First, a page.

The United Nations launched in Beijing on Wednesday a paper on food safety in China, giving recommendations on where the country could focus its energy in making improvements in the food safety system.
The paper was released a day before the Standing Committee of the National People's Congress' (NPC) review of a draft law on food safety.
"Food safety systems are always a work in progress, but there are certainly key areas where China can focus for improvement," said Jorgen Schlundt, director of the Department of Food Safety, Zoonoses and Food borne Diseases, World Health Organization (WHO) Headquarters.
In spite of the achievements in the quality and safety of both exported foods and that for domestic consumption in the country, the paper recognized that "the sheer scale of China's food industry makes the task of aligning all Chinese food products with international standards an ongoing and arduous one."
"Without considering food service establishments, there are currently around 450,000 different enterprises engaged in food production and processing in China. Of these, around 350,000 are small enterprises with less than 10 employees which have a collective market share of less than 10 percent but present many of the greatest food safety challenges," said the paper.
Drawing on the experience and expertise of various UN agencies, the paper set out an in-depth analysis of the food safety situation in China. It put forward proposals for improving the system as the country moves forward in the fields of food safety legislation, management, inspection and enforcement, trade dimensions, monitoring and surveillance, communication and international cooperation.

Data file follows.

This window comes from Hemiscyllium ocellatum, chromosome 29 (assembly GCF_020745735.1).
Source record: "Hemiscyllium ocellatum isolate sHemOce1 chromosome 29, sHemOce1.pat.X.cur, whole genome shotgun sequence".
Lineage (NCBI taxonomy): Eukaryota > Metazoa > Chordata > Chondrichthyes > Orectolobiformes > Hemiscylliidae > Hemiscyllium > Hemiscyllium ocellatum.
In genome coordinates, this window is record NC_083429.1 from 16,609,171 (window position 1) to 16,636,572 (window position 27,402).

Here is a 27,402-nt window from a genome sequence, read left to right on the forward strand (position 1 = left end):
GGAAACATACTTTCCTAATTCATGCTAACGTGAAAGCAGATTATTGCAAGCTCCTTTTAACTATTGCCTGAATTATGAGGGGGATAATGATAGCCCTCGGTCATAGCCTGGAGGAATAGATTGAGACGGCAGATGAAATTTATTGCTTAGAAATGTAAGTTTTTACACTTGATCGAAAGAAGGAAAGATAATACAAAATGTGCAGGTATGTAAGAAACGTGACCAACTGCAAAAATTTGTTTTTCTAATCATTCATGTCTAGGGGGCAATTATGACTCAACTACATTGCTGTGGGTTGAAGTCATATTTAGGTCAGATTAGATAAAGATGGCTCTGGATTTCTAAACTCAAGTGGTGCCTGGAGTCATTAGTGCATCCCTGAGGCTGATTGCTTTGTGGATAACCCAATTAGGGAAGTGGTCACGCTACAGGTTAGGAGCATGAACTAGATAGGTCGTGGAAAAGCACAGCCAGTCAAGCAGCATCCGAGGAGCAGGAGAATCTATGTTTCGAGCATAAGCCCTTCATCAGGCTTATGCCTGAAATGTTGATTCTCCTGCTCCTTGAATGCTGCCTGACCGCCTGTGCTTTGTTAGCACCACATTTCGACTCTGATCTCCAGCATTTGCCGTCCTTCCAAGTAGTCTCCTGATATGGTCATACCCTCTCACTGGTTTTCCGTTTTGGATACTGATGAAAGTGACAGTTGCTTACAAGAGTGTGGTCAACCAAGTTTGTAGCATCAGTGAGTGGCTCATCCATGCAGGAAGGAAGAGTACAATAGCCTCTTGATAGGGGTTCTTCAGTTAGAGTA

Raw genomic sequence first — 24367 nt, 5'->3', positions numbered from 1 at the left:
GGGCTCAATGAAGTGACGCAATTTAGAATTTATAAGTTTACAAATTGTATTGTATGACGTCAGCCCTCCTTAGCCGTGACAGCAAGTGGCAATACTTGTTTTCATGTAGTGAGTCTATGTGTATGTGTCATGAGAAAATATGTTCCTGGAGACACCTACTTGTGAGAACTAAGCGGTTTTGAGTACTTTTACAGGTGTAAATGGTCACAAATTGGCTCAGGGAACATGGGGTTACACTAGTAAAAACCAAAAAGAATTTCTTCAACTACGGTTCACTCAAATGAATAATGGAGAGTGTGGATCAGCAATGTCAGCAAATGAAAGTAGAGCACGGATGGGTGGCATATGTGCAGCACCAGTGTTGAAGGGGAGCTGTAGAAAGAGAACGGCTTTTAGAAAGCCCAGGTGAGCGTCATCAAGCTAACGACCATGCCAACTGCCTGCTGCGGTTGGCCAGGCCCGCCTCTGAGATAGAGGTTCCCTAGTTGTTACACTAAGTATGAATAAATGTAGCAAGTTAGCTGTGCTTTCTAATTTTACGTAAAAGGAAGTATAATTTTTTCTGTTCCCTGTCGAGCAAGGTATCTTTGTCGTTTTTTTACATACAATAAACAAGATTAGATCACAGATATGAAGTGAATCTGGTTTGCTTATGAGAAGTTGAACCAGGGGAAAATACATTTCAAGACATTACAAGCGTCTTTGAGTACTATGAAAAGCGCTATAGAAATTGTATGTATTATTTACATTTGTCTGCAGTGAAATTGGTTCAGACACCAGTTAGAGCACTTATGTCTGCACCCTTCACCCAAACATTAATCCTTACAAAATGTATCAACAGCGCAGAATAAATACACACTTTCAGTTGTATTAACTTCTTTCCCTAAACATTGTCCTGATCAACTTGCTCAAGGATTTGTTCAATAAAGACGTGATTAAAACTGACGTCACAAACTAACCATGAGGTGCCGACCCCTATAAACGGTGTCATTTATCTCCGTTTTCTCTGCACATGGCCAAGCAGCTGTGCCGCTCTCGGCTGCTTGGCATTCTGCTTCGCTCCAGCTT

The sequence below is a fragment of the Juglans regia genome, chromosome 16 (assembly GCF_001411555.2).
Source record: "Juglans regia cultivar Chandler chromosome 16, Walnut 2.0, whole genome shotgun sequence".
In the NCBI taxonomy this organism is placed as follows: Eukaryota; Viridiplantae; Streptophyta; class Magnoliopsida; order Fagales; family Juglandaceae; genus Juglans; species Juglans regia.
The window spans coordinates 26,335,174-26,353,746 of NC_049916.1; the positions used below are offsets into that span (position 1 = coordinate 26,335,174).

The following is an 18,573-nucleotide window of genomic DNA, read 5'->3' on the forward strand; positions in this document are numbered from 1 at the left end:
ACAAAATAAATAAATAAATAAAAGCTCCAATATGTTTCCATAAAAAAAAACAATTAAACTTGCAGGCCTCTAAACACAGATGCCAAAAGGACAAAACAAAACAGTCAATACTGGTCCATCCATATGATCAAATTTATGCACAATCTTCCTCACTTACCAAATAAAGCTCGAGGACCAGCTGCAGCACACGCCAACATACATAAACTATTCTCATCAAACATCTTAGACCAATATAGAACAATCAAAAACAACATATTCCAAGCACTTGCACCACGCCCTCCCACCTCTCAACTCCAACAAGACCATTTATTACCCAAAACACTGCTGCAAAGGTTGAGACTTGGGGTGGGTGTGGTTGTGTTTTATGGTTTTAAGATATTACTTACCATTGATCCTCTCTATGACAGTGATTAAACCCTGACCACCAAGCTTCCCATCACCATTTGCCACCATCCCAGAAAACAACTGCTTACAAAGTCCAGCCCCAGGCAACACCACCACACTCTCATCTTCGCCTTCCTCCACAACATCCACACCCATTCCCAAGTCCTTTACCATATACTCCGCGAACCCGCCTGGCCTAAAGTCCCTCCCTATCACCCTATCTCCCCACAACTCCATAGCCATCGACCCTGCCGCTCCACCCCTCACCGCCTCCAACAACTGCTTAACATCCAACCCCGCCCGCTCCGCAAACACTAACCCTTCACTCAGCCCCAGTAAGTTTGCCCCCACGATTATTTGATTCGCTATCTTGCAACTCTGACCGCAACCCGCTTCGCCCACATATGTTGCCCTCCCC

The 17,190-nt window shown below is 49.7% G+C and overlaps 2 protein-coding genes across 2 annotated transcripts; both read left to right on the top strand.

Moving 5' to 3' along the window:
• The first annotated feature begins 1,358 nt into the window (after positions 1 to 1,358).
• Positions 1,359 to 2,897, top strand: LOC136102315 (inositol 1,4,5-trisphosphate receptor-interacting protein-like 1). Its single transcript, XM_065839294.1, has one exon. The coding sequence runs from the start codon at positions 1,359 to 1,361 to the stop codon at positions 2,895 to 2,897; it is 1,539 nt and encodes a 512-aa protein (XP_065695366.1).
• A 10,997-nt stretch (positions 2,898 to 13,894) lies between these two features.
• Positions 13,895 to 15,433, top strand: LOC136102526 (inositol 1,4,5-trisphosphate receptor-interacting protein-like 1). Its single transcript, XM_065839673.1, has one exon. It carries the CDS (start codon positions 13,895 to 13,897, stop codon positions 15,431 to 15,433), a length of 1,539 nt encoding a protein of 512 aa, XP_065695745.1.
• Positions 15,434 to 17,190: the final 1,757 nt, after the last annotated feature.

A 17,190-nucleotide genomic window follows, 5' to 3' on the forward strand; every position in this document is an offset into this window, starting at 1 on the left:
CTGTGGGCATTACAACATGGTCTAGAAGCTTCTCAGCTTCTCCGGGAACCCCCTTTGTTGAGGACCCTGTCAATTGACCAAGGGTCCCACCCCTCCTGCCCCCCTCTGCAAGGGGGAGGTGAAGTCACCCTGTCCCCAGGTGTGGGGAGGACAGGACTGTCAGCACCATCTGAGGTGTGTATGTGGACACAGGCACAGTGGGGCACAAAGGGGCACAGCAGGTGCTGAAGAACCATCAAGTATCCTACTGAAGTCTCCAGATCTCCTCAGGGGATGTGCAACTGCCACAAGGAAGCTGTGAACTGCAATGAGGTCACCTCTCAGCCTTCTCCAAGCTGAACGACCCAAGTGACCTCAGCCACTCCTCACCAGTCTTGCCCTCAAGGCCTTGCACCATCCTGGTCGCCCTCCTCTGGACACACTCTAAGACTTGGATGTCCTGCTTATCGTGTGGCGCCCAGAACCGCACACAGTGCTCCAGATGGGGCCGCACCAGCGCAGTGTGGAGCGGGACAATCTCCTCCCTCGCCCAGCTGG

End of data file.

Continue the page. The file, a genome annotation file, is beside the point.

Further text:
The paper highlighted key challenges surrounding the need for a more modern food safety law and ambiguities over management and supervisory responsibilities within the food safety system.
"There needs to be one food law that governs all aspects of the food safety system, which moves from a 'command and control' approach to a risk-based regulatory approach where industry is responsible for demonstrating compliance rather than regulators having to prove non-compliance," said Anthony Hazzard, a WHO expert on food safety.
Coordination is another focus.
"There remains a situation where a relatively large number of agencies are involved in the area of food safety with overlapping responsibilities but without any practical and effective means of coordinating the development of policy of its implementation," he said.
"A disjointed system with dispersed authority between different ministries and agencies resulted in poor communication and a prolonged outbreak with late response. A coherent system covering the full farm-to-table food production continuum would most likely have ensured quicker intervention," said Schlundt, adding "a one-string system needs to be put in place."
The paper recommended an "integrated model" be adopted in supervising food safety, where agencies across the farm-to-table continuum are able to achieve effective collaboration and coordination.
"In this case, the Ministry of Health should be guaranteed more power and human resources to play its role of a central coordinating agency," Hazzard said.
In China, the principal government authorities that share responsibilities for food safety control include the State Food and Drug Administration, the Ministry of Health, Ministry of Agriculture, State Administration, State Administration for Quality Supervision, Inspection and Quarantine, the State Administration of Industry and Commerce, and the Ministry of Commerce.
(Xinhua News Agency October 23, 2008)